What Is a Midline Shift?

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  • Written By: Steven Symes
  • Edited By: Rachel Catherine Allen
  • Last Modified Date: 22 January 2019
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Midline shift refers to when a person’s brain actually shifts beyond the center line of the brain. The shift is normally caused by a traumatic event involving the brain or head, and can indicate further problems with the brain, such as intracranial pressure or tumor growths. The brain normally shifts away from a traumatized section, causing neurological abnormalities that affect the behavior of the patient.

Causes of midline shift normally involve a violent event that impacted a person’s brain negatively. A severe head injury, such as a car accident or serious collision in a contact sport, can cause the brain to shift. Other traumatic events that can affect the positioning of the brain include strokes, brain swelling or the development of a brain tumor.

People who have suffered a midline shift show some specific signs of the condition. A person might lean to the side of the body that matches the direction the brain has shifted, and experience problems with walking straight or running into obstacles. The patient’s vision might also be affected, causing problems with perceiving spatial relationships and performing simple motor skills activities such as using playing cards. If a person is suffering from a shift, shining a light in his eyes does not cause the pupils to shrink as they normally would.


Treatment of midline shift might involve the patient using specialized prescription glasses. These glasses contain yoked prisms that affect the patient’s visual perception, compensating for the shift’s changes to the person’s vision. Wearing the glasses, a person who suffers from this condition can once again balance and otherwise function normally. An optometrist might need to alter the glasses later as the person’s condition changes, allowing them to continue operating without problems.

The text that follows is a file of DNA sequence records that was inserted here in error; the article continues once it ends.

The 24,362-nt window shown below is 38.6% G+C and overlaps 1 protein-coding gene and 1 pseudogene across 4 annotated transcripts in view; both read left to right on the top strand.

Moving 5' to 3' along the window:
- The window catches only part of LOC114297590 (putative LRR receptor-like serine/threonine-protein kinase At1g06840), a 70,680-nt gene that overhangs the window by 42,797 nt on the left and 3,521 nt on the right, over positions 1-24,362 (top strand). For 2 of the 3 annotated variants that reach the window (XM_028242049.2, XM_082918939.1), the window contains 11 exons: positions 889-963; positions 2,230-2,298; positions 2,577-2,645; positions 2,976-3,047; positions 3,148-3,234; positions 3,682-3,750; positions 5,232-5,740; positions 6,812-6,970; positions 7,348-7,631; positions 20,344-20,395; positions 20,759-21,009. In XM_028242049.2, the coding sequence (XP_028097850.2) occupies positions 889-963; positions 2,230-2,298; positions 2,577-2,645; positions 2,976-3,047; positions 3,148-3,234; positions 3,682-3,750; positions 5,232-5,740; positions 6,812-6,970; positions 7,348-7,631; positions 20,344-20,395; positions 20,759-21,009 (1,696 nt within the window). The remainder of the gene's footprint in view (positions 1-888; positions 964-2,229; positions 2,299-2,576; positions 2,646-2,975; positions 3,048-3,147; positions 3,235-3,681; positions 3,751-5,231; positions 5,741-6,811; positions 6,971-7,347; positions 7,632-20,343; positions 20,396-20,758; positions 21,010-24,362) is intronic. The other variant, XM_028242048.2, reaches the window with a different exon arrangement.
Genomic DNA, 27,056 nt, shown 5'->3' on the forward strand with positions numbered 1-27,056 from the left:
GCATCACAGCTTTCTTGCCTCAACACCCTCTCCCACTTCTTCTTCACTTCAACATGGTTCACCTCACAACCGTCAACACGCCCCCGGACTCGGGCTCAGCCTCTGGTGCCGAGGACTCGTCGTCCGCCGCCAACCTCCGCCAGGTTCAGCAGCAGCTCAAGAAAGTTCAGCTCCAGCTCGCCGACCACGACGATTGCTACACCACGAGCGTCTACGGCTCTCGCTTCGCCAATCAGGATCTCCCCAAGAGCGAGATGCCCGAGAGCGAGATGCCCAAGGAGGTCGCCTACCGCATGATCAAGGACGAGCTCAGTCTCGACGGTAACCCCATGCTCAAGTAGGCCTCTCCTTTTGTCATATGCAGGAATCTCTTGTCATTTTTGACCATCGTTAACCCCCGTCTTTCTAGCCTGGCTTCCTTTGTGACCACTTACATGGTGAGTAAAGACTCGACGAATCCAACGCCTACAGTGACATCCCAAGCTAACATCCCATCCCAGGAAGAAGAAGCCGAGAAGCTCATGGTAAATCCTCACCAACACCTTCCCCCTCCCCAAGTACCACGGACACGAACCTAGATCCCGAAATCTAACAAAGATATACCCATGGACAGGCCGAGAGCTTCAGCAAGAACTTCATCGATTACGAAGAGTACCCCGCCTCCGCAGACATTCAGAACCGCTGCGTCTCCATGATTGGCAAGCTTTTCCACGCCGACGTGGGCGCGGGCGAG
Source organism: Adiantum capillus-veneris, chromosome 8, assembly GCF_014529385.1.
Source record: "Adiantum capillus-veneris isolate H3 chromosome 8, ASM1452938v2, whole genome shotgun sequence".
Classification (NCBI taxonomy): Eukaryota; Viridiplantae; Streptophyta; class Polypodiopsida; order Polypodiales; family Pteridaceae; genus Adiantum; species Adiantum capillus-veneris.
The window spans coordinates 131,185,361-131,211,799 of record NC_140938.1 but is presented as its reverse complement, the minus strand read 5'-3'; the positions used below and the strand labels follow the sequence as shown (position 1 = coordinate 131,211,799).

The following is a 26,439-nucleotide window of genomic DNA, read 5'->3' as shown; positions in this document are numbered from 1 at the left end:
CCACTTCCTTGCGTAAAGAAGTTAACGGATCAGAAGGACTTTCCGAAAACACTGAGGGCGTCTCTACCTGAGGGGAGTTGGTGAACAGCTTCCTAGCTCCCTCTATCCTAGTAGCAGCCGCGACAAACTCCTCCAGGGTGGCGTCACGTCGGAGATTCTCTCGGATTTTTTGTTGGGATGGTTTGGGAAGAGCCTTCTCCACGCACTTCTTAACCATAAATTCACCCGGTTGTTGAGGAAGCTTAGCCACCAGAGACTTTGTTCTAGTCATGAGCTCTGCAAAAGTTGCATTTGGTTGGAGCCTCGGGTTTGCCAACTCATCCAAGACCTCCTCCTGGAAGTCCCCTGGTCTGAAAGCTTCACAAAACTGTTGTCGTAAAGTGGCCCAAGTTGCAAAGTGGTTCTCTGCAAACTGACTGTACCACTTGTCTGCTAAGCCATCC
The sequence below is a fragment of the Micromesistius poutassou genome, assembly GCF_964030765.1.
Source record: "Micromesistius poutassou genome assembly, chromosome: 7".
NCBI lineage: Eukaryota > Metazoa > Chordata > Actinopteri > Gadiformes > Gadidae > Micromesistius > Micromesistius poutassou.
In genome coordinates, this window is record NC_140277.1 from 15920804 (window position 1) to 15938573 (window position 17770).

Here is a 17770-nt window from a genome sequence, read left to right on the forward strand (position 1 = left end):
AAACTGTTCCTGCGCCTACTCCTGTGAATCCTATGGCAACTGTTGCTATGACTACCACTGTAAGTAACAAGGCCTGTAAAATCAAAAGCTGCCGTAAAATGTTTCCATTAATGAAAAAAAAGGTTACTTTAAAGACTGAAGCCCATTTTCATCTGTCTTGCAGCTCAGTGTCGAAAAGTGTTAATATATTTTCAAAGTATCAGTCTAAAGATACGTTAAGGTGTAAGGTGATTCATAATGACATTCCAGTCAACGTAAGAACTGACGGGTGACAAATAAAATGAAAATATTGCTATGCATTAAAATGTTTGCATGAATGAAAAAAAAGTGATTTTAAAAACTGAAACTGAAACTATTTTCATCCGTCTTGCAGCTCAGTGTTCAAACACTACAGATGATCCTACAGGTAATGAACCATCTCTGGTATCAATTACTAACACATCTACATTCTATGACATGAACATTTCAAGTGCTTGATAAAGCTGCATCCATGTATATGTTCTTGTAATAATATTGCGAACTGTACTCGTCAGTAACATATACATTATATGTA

A neurosurgeon might decide to operate on a patient if the midline shift constitutes movement of about a fifth of an inch (five millimeters) or more. Such a dramatic shift of the brain constitutes a medical emergency since it threatens the patient’s life. The surgeon might remove any growth, whether it is benign or malignant, that is causing the shift, or even remove part of the patient’s skull if the brain is swelling, preventing permanent damage to the brain.

Intracranial Pressure (ICP) often goes hand-in-hand with midline shift. The causes of ICP include brain tumors, brain swelling or heart failure. Signs that a person is suffering from ICP might include unexplained vomiting, blurring at the edges of a person’s field of vision and persistent back pain.


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Post 4

I had a ruptured brain aneurysm and a stroke in October of 2012. I have many problems with memory, my eyes, confusion and walking steady. I was diagnosed with a midline shift in July of 2013. Is it caused by the traumatic brain injury that I had or is my brain still swollen?

Post 3

I fell and hit my head on Labor Day weekend and was unconscious for 1 minute. I had a CT scan done with and without contrast. The CT images show no abnormality of the parenchymal density or enhancement. There is mass defect or midline shift. Impression unremarkable. Should I go for a second opinion?

Post 2

@umbra21 - It sounds like they don't always bother to treat a midline shift directly though, but more often just treat the symptoms.

It's important to remember that we don't really have all the answers when it comes to the human brain and in some cases I guess it's just better to leave it alone and allow it to heal itself. Or, if that's no going to happen, to leave it alone so that we don't do anymore damage to it.

Post 1
If you've got the symptoms that they've described here, you should go to the hospital immediately, particularly if you've had a head injury.

I think it's all too often people just brush off the symptoms of head trauma as someone goofing off or just having a bad day.

But often these kinds of symptoms, like not being able to walk straight and having trouble with simple activities, are often signs of a stroke, or something like a midline shift and seconds can be critical.

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